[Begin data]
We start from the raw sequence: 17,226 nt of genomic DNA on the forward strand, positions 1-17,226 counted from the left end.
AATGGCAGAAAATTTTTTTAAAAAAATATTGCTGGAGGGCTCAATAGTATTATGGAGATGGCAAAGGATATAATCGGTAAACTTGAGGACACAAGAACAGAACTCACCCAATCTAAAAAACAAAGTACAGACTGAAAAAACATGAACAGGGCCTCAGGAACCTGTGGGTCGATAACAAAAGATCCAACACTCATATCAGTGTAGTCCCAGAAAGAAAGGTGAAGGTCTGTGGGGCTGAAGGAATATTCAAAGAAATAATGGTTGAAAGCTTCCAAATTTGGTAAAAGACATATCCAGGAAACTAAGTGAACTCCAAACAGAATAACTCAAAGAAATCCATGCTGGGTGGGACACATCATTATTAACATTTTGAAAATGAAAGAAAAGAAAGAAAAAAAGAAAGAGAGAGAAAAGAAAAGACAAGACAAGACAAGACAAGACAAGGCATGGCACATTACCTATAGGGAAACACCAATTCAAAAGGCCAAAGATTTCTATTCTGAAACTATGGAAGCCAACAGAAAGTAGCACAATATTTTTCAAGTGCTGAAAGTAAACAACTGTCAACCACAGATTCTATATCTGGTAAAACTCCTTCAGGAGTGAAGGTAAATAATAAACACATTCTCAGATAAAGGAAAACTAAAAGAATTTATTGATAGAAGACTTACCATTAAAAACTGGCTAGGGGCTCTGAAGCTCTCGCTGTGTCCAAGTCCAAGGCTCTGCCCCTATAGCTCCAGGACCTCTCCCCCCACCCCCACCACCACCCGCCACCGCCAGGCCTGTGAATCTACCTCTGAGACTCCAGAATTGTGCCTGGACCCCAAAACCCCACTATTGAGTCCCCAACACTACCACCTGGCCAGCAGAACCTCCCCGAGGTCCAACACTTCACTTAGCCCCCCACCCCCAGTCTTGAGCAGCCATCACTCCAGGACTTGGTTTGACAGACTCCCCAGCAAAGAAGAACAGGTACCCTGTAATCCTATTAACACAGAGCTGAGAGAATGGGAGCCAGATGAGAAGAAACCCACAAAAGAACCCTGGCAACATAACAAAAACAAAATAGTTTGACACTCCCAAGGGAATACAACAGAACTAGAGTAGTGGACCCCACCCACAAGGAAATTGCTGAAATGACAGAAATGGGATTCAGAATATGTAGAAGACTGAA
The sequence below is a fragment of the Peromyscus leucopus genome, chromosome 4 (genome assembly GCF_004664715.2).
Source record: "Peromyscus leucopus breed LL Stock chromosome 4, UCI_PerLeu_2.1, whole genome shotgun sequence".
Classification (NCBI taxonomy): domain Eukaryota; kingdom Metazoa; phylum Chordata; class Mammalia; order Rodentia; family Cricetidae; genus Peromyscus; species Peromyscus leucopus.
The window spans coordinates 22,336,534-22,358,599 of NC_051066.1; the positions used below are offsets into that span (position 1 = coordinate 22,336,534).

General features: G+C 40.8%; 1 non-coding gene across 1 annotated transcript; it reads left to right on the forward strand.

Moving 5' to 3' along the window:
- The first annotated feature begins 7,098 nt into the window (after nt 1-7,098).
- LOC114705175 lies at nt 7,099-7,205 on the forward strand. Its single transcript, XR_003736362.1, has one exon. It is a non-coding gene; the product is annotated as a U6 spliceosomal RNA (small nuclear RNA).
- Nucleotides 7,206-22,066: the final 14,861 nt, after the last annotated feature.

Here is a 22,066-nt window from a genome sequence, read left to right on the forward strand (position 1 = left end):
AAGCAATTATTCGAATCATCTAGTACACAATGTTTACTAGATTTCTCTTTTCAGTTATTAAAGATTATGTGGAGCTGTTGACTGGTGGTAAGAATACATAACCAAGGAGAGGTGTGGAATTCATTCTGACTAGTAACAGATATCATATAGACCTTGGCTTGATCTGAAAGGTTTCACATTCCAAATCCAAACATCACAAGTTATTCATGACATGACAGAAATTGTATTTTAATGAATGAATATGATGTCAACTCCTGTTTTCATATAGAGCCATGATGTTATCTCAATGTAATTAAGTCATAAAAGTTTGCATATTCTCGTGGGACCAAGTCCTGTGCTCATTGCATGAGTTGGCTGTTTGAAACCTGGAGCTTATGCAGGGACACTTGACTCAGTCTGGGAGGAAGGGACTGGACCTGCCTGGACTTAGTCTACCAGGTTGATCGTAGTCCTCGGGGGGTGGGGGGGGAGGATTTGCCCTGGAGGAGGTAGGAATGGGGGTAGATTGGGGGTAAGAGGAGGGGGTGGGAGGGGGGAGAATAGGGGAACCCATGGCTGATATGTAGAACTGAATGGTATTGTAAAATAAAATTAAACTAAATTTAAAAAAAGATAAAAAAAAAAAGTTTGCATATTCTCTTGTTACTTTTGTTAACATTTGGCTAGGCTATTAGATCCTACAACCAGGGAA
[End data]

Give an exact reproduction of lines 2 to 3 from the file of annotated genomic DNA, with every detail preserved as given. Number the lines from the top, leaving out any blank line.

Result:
AATGGCAGAAAATTTTTTTAAAAAAATATTGCTGGAGGGCTCAATAGTATTATGGAGATGGCAAAGGATATAATCGGTAAACTTGAGGACACAAGAACAGAACTCACCCAATCTAAAAAACAAAGTACAGACTGAAAAAACATGAACAGGGCCTCAGGAACCTGTGGGTCGATAACAAAAGATCCAACACTCATATCAGTGTAGTCCCAGAAAGAAAGGTGAAGGTCTGTGGGGCTGAAGGAATATTCAAAGAAATAATGGTTGAAAGCTTCCAAATTTGGTAAAAGACATATCCAGGAAACTAAGTGAACTCCAAACAGAATAACTCAAAGAAATCCATGCTGGGTGGGACACATCATTATTAACATTTTGAAAATGAAAGAAAAGAAAGAAAAAAAGAAAGAGAGAGAAAAGAAAAGACAAGACAAGACAAGACAAGACAAGGCATGGCACATTACCTATAGGGAAACACCAATTCAAAAGGCCAAAGATTTCTATTCTGAAACTATGGAAGCCAACAGAAAGTAGCACAATATTTTTCAAGTGCTGAAAGTAAACAACTGTCAACCACAGATTCTATATCTGGTAAAACTCCTTCAGGAGTGAAGGTAAATAATAAACACATTCTCAGATAAAGGAAAACTAAAAGAATTTATTGATAGAAGACTTACCATTAAAAACTGGCTAGGGGCTCTGAAGCTCTCGCTGTGTCCAAGTCCAAGGCTCTGCCCCTATAGCTCCAGGACCTCTCCCCCCACCCCCACCACCACCCGCCACCGCCAGGCCTGTGAATCTACCTCTGAGACTCCAGAATTGTGCCTGGACCCCAAAACCCCACTATTGAGTCCCCAACACTACCACCTGGCCAGCAGAACCTCCCCGAGGTCCAACACTTCACTTAGCCCCCCACCCCCAGTCTTGAGCAGCCATCACTCCAGGACTTGGTTTGACAGACTCCCCAGCAAAGAAGAACAGGTACCCTGTAATCCTATTAACACAGAGCTGAGAGAATGGGAGCCAGATGAGAAGAAACCCACAAAAGAACCCTGGCAACATAACAAAAACAAAATAGTTTGACACTCCCAAGGGAATACAACAGAACTAGAGTAGTGGACCCCACCCACAAGGAAATTGCTGAAATGACAGAAATGGGATTCAGAATATGTAGAAGACTGAA
The sequence below is a fragment of the Peromyscus leucopus genome, chromosome 4 (genome assembly GCF_004664715.2).